The Israelites have left the familiarities of Egypt, having crossed the Red (Reed) Sea, now on their way to the Promised Land. Though they began with great hopes, they soon tire of the wilderness’ dispossessions. They begin to long for the days when they at least had enough to eat and drink. They see no future and little hope.
So they complain. And complain bitterly. So much so that Moses, their tireless leader, can’t take it anymore. They’re hungry and they’re thirsty, and they have no idea when things, if ever, will change for the better. Worse still, they feel abandoned and betrayed by God.
This kind of wilderness experience, of course, is not something that only happens in the distance past. It happens in the here and now, to us. In fact, one could argue that the wilderness is, in some sense, our everyday home, the place through which we must journey in earthly time and space.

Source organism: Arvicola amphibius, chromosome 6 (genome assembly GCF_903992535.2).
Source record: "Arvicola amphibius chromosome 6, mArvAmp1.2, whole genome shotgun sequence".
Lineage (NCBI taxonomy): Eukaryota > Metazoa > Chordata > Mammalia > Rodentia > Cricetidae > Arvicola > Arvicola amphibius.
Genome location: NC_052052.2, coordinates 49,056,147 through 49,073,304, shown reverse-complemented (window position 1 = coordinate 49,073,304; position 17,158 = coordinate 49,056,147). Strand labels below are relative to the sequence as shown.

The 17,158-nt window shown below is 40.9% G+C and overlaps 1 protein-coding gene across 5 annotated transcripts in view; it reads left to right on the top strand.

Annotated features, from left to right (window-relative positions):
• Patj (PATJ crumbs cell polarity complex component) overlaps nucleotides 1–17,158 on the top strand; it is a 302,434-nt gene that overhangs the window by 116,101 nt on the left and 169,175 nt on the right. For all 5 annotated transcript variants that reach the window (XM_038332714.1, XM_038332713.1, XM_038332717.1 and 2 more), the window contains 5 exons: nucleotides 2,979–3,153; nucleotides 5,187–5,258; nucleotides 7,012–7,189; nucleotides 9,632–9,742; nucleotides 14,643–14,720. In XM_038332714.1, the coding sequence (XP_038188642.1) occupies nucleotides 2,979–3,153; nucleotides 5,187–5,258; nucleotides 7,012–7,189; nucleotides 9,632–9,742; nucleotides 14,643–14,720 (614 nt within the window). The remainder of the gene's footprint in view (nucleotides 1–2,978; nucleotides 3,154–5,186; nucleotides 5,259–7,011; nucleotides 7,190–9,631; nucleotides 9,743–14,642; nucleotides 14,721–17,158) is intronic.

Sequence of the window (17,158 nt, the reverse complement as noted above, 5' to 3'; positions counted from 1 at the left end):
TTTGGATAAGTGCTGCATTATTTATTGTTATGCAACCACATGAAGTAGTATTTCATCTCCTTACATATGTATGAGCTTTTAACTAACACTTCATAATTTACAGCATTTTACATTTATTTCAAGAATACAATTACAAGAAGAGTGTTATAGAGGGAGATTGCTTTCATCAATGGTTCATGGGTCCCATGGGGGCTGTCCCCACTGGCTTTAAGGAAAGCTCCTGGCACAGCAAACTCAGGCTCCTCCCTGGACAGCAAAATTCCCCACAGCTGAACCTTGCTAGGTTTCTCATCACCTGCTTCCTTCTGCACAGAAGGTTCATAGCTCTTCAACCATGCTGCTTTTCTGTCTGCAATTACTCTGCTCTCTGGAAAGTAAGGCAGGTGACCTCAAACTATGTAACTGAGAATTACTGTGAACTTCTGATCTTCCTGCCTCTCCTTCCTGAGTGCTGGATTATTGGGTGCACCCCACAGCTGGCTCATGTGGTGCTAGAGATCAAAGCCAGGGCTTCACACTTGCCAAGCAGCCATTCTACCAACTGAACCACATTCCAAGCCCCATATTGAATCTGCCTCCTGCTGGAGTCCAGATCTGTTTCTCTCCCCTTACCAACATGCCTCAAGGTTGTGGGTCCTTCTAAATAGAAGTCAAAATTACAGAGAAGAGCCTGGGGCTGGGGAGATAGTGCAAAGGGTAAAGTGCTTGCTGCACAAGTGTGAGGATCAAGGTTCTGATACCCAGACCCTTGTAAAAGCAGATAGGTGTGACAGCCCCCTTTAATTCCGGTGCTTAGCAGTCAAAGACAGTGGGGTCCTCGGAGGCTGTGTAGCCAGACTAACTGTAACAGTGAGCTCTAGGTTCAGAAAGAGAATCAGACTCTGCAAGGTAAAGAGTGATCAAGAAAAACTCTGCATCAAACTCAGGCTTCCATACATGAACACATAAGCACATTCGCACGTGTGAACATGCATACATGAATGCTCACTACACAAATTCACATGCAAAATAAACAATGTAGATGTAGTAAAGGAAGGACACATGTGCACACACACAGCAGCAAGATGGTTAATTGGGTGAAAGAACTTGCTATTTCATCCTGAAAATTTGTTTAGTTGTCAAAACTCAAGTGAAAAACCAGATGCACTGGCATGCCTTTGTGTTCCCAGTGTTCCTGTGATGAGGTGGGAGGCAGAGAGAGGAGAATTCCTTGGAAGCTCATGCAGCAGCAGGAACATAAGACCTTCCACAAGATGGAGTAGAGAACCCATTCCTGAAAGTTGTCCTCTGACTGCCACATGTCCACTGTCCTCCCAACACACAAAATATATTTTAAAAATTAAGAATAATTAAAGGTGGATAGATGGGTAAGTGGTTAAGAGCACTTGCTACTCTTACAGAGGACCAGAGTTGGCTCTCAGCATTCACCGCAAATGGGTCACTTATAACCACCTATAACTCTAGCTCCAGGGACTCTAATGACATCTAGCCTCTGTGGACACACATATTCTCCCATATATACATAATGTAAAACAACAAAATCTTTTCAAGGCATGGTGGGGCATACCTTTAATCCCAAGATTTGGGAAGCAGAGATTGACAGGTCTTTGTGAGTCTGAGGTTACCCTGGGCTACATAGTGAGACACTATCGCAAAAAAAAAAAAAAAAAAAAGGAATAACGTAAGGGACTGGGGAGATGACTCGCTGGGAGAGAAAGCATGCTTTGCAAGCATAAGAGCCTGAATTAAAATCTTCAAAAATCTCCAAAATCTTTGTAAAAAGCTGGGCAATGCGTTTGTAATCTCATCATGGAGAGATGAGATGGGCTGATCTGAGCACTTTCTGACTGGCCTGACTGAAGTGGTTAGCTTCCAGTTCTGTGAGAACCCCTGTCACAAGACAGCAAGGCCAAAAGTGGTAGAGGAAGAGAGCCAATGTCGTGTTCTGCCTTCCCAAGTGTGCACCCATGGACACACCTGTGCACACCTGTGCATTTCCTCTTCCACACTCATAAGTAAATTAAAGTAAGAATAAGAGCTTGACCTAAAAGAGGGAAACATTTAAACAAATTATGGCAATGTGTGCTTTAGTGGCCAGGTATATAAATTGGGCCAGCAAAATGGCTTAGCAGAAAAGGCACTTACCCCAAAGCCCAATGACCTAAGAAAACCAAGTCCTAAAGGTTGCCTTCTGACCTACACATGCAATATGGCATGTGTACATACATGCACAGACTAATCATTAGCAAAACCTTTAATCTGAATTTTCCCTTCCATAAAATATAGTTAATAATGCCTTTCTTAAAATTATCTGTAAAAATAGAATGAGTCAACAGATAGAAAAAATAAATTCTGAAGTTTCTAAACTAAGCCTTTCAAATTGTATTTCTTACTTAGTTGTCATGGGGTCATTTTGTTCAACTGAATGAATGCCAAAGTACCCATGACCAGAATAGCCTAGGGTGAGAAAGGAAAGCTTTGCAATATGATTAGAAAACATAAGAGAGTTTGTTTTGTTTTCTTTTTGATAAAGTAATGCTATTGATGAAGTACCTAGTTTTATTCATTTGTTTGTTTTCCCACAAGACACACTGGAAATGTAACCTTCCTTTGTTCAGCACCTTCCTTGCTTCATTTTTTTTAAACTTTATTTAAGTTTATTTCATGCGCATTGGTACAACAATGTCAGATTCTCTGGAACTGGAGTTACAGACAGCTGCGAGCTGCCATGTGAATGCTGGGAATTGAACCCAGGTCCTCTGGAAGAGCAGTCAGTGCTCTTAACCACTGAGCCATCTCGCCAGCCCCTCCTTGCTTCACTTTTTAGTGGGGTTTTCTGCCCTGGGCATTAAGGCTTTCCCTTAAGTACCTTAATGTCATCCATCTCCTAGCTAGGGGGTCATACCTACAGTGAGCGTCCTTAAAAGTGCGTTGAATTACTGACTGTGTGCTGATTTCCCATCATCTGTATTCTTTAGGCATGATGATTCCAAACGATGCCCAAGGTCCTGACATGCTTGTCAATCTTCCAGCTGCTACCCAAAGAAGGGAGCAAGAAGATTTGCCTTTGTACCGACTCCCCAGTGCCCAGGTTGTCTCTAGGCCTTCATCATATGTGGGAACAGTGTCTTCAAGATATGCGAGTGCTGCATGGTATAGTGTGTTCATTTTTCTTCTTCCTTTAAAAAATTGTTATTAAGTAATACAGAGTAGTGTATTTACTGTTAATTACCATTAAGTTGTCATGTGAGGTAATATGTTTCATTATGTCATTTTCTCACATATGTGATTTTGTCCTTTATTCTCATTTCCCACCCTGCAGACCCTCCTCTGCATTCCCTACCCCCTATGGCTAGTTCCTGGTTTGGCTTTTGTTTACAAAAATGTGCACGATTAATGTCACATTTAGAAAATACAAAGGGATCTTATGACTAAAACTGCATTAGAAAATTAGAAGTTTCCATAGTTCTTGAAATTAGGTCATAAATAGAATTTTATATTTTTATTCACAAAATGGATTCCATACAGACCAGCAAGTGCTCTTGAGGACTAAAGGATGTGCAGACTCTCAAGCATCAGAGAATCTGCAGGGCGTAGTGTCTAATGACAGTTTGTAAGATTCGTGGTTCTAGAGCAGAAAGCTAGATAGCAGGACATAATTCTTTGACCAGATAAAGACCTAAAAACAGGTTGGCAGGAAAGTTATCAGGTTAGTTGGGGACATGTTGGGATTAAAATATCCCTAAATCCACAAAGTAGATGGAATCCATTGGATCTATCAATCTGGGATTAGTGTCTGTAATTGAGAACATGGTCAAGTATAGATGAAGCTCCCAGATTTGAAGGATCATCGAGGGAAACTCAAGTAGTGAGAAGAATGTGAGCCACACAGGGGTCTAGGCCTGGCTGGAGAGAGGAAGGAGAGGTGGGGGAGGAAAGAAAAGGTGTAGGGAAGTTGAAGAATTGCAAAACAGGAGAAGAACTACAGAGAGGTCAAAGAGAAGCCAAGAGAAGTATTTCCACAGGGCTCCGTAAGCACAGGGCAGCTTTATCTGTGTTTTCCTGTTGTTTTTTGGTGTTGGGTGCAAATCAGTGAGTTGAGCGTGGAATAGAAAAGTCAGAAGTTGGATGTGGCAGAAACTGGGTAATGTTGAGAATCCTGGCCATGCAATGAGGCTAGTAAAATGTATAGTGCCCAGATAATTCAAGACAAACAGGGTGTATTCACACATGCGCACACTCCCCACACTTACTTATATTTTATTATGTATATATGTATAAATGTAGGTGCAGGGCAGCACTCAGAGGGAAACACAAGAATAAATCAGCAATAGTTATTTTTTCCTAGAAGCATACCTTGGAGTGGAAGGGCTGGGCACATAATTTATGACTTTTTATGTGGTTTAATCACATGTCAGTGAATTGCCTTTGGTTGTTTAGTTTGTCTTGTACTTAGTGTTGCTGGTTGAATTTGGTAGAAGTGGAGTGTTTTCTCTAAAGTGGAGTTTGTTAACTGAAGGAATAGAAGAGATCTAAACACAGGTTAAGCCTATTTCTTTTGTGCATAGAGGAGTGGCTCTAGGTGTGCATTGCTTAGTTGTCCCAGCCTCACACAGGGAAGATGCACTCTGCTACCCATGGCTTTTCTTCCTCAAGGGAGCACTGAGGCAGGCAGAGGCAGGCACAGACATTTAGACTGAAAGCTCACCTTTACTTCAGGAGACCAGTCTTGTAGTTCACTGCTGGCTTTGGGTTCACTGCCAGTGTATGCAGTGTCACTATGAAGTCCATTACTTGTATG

Calling once again upon Augustine’s schematic of life, there exist two spheres, two cities. There is the city of God and the city of man. In Christ the eternal city of God has broken into time, into the finite city of man, altering it forever.
Yet its force does not yet dominate. While we do see evidence of Christ’s revelation in our lives and world, we also know its absence, and all too well.
Which is to say that Christians live a life of both fulfillment and hope. In fulfillment, we bask in the assurance of God’s goodness. Yet in the experience of the ‘not yet,’ where hope alone sustains, the wilderness becomes our de facto home.
In our Exodus story, we understand intellectually the way this works. We go through periods of uncertainty, even fear and deprivation, but we know we ultimately are headed to the promised land. We understand that things will work out.